The Bartender Spicing Up the Bay Area’s Cocktail Culture
Joyce Slaton |
September 6, 2018
Oakland’s Jared Hirsch raids the pantry for his drinks’ many secret ingredients
Mixologist Jared Hirsch’s signature cocktail is hot stuff — literally. Caged Heat, the bestselling cocktail at the hipster-swank Oakland restaurant he’s worked at for the past seven years, is a heady mix of bourbon, lemon juice, and Caged Heat syrup, a haunting brew flavored with tamarind, ghost pepper, and cardamom that Hirsch concocted on a whim and now bottles for sale at specialty stores and online.
Behind the bar, Hirsch is always intrigued by “taking something you think you know and flipping it on its head.” In this “Deceptive Dining” video, watch him transform the classic latte and make it surprising with espresso liqueur, Carpano Antica, and rye, topped with a foam composed of milk, egg white, and Fernet-Branca. As he puts it, “The Branca Café looks like a latte but tastes like so much more!”
“Fernet-Branca is the bartender’s handshake,” says Hirsch. “If you walk into a bar and order a Fernet-Branca, the next question is ‘Where do you work?’”
For the foam:
1 part Fernet-Branca
1 part honey syrup
1 part whole milk
1 part water
3 egg whites
Pour all drink ingredients into an oversize coffee mug. Combine all foam ingredients into an ISI whipper, shake, and layer on top. Garnish with shaved nutmeg.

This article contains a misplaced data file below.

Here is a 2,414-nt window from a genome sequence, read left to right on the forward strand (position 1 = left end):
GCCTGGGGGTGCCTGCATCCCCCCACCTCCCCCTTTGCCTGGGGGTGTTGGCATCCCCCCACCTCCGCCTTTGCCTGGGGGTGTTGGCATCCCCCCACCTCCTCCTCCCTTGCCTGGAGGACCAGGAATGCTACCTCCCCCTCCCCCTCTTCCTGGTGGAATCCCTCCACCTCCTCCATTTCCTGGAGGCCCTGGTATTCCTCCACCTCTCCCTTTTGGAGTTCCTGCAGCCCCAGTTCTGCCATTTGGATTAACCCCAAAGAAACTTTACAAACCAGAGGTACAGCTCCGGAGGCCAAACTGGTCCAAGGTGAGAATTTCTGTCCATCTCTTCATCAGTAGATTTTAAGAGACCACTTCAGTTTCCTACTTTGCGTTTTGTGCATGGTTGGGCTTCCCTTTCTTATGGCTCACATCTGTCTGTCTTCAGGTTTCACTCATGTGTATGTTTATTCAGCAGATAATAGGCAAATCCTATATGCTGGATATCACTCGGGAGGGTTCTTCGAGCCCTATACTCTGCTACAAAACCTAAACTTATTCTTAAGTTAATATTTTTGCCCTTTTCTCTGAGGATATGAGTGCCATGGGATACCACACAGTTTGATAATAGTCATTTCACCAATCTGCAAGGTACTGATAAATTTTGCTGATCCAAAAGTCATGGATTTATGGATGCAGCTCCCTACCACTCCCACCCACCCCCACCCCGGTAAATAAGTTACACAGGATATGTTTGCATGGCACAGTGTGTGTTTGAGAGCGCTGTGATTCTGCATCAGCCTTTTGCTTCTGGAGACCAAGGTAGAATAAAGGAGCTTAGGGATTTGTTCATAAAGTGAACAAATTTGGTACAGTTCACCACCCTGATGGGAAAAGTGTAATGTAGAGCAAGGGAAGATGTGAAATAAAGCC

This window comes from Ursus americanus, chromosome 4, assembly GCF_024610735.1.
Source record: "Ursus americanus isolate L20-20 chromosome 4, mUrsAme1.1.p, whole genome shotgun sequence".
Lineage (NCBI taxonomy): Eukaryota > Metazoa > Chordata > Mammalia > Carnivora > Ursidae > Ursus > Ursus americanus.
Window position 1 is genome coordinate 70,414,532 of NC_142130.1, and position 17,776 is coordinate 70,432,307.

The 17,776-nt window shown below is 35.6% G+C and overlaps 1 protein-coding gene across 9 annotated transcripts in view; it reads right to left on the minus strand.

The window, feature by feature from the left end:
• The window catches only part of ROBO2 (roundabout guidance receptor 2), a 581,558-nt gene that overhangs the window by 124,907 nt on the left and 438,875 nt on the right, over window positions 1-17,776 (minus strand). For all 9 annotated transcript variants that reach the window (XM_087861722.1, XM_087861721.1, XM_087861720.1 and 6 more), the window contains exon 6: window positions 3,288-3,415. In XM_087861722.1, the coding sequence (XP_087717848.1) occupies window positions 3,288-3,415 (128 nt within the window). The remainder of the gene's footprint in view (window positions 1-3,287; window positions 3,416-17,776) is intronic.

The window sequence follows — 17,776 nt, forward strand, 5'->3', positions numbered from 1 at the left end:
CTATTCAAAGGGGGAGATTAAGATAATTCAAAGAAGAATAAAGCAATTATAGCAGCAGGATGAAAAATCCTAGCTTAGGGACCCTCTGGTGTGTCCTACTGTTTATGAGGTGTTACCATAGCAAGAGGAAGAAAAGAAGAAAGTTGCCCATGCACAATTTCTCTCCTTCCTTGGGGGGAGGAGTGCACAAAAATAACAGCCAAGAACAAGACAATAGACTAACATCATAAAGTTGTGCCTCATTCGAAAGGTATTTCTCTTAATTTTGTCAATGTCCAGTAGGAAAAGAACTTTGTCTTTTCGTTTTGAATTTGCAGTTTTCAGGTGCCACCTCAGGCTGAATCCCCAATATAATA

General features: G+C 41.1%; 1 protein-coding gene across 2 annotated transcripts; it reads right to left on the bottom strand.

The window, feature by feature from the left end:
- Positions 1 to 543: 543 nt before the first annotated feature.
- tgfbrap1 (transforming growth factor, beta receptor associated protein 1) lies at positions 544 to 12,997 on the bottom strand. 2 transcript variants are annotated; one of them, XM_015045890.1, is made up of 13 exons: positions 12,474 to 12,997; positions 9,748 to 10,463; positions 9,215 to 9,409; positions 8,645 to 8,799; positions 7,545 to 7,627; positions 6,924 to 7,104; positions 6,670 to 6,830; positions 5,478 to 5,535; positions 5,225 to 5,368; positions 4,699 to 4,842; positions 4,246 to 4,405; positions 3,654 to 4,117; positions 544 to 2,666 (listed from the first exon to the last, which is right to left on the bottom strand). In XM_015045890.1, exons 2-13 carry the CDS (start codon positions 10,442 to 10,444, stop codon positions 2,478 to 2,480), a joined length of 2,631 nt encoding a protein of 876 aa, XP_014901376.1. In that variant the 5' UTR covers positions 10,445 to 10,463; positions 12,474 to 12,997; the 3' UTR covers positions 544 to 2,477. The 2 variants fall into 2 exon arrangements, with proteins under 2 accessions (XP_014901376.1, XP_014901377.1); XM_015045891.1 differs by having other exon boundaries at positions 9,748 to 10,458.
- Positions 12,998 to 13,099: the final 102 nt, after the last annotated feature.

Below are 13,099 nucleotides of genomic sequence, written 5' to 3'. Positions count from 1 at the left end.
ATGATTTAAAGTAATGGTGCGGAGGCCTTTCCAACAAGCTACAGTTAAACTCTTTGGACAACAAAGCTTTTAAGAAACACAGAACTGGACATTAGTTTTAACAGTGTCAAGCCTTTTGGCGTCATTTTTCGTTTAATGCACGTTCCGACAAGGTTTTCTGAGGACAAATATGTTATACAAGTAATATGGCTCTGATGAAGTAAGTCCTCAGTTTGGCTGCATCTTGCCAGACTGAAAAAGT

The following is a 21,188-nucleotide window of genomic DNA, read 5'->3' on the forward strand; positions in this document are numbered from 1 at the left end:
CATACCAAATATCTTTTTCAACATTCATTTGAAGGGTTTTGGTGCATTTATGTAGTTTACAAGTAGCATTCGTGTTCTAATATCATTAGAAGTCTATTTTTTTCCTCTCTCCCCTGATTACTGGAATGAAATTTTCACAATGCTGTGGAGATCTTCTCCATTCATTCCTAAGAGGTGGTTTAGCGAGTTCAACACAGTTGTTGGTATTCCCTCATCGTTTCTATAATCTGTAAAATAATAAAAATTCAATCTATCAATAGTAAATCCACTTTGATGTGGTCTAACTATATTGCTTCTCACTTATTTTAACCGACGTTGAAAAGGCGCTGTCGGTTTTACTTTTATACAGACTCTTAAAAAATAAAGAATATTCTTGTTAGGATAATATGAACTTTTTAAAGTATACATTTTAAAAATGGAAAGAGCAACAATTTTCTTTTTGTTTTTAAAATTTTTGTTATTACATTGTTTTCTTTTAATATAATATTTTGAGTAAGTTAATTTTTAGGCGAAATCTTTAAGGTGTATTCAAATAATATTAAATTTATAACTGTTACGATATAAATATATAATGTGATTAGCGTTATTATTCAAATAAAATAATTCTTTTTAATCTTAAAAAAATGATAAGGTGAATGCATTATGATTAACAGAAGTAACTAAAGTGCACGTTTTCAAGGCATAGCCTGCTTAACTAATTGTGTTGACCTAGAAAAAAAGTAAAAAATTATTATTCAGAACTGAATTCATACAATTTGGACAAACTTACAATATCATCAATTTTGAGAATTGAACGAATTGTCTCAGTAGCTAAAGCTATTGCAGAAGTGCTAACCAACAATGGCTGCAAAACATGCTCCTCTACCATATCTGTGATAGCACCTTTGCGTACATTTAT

The creation of Caged Heat
Fortuitously for Hirsch, the bar where he works is located next to the Oaktown Spice Shop in Oakland’s Lake Merritt neighborhood. Hirsch regularly browses through the store for inspiration, and that’s what led him to the winning combination of flavors in Caged Heat.
“One day I happened to notice this Thai tamarind paste that’s used in a lot of Thai and Vietnamese soups, and then in another section there were ghost peppers,” Hirsch says. “It reminded me of tamarindos, the Mexican candy. I knew spicy would work with tamarind, but I also wanted an aromatic ingredient. And since both of the other ingredients are Southeast Asian, I decided to go with cardamom.”
After some tinkering, Hirsch hit the classic “tart-spicy-savory-sweet” flavor profile that makes Southeast Asian cuisines so devilishly addictive, with a decided kick — he notes that ghost peppers are the active ingredient in pepper spray. He tried the syrup in a cocktail made with the “classic 2-1-1 sour formula” of 2 ounces of spirits, 1 ounce of citrus, and 1 ounce of something sweet. It worked so well that he decided to offer it to the world.
“I put it on the bottom of the menu, assuming that people who liked spicy cocktails would find it, but it would be a niche product,” he says. “But by the end of the first week it had doubled the sales of all the other cocktails. It got so popular I couldn’t keep myself in syrup in the bar’s kitchen, so I had to start making it on a larger scale.”
One Kickstarter, one partnership with his pal Absinthia Vermut, and a lot of other steps later, and Caged Heat was a reality, adding its flavor profile to cocktails as well as plenty of nonalcoholic creations like Italian sodas, ice cream toppings, and barbecue sauce — which doesn’t surprise Hirsch, since his cocktail game is all about “experience and flavor, not inebriation.”